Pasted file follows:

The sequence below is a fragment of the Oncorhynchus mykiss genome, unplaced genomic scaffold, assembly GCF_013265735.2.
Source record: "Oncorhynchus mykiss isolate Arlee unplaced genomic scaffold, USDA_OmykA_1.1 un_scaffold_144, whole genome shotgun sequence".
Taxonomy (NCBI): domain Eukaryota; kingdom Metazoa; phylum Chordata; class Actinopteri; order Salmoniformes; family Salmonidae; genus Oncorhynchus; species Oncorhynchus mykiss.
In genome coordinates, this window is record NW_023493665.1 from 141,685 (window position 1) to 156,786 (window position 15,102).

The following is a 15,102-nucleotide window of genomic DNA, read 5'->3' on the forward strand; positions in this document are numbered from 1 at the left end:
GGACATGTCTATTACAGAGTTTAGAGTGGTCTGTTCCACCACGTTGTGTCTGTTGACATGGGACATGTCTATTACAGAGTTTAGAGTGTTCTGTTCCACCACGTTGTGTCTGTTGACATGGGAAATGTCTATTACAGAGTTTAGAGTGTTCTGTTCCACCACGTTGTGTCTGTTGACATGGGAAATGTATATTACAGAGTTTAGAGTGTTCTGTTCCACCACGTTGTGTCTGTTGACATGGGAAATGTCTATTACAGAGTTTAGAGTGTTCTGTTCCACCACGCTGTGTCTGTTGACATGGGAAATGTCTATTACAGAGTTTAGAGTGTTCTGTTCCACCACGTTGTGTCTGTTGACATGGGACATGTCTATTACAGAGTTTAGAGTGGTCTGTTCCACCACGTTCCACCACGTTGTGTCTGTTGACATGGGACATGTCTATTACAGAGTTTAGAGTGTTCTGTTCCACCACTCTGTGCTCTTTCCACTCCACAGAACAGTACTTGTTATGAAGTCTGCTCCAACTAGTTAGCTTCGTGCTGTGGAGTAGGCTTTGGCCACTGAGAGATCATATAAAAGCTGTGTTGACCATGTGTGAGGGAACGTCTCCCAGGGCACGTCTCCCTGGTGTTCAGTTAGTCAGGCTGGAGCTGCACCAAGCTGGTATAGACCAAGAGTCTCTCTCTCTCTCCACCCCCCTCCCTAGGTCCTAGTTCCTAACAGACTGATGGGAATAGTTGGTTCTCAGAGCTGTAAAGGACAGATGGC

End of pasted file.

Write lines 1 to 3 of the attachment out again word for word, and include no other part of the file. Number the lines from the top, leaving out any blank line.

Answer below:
The sequence below is a fragment of the Oncorhynchus mykiss genome, unplaced genomic scaffold, assembly GCF_013265735.2.
Source record: "Oncorhynchus mykiss isolate Arlee unplaced genomic scaffold, USDA_OmykA_1.1 un_scaffold_144, whole genome shotgun sequence".
Taxonomy (NCBI): domain Eukaryota; kingdom Metazoa; phylum Chordata; class Actinopteri; order Salmoniformes; family Salmonidae; genus Oncorhynchus; species Oncorhynchus mykiss.